Your Brain on Bath Salts [infographic]
We've written previously about "bath salts," synthetic stimulants that can cause violence and erratic behavior in its users. They are increasingly popular with teens and are easily found at gas stations and grocery stores.
Bath salts may also be as addictive as cocaine, according to new research from the University of North Carolina School of Medicine.
So how exactly do bath salts affect a brain? Check out the infographic after the jump.
Take Action During National Prevention Week: Prevent Illicit Drug Use and Prescription Drug Abuse
Sometimes people cope with difficult life situations or seek new experiences in harmful ways, such as experimenting with drugs to try to overcome stress or feel something new. Others assume that if they’re not using an illegal drug, but a medication prescribed by a doctor, it’s safe to do so. However, illicit drug use and the misuse or abuse of prescription drugs are always dangerous and can lead to addiction, impaired decision-making, increased risk of psychosis, and severe physical consequences, including seizures, heart failure, and even death.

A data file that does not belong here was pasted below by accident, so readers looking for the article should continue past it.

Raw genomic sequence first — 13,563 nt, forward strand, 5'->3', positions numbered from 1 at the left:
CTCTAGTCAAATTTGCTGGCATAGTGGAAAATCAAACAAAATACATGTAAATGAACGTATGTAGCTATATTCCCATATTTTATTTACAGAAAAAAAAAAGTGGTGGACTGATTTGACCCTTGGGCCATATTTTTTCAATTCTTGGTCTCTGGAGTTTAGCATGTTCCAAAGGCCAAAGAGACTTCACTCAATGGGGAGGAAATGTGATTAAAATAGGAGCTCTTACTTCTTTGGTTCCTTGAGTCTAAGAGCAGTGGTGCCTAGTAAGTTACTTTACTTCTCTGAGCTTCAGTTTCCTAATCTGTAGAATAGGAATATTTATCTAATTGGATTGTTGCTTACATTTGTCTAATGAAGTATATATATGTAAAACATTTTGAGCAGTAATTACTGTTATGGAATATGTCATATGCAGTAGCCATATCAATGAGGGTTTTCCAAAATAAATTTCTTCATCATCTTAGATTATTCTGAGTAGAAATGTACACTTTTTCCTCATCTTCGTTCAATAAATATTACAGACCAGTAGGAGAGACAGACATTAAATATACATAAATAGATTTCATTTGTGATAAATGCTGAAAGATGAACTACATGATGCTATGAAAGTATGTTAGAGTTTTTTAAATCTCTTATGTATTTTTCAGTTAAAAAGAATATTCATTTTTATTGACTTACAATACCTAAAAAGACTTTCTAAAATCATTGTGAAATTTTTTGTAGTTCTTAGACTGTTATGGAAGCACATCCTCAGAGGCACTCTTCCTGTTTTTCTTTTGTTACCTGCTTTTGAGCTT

The goal of today’s National Prevention Week theme is to raise awareness about preventing drug use and abuse in the United States. In 2010, there were an estimated 23 million people aged 12 and older in the U.S. who were current illicit drug users, and 7 million Americans reported using prescription drugs for nonmedical purposes. With the right tools, facts, and resources, you can take action to prevent illicit drug use and prescription drug abuse in your own community:
- If you’re a parent, get involved in your child’s day-to-day activities and discuss the risks of using illicit and prescription drugs;
- If you’re a teacher, create positive learning environments by setting high expectations for positive social interactions and addressing inappropriate behavior; and
- If you’re a community leader, learn about effective prevention programs, such as those listed through SAMHSA’s National Registry of Evidence-Based Programs and Practices, an online registry of more than 200 proven prevention interventions.
- If you’re an interested community member, visit the National Prevention Week Events page to get involved in an event taking place in your area, or to get inspiration for event ideas for your community.
Gangs, Drugs and Urban Violence: Can the Connections Be Broken?
Editor's Note: This is from a live-blogged piece from the 7th Annual Guggenheim Symposium at John Jay's panel on gangs, drugs and urban violence. The panel featured Donyee Bradley, a gang outreach worker in Washington, D.C.; Charlie Beck, LAPD chief; Connie Rice, co-director of the Advancement Project; and Risco Mention-Lewis of the Nassua County DA. Moderated by Jeffrey Butts, director of John Jay's Center on Research and Evaluation.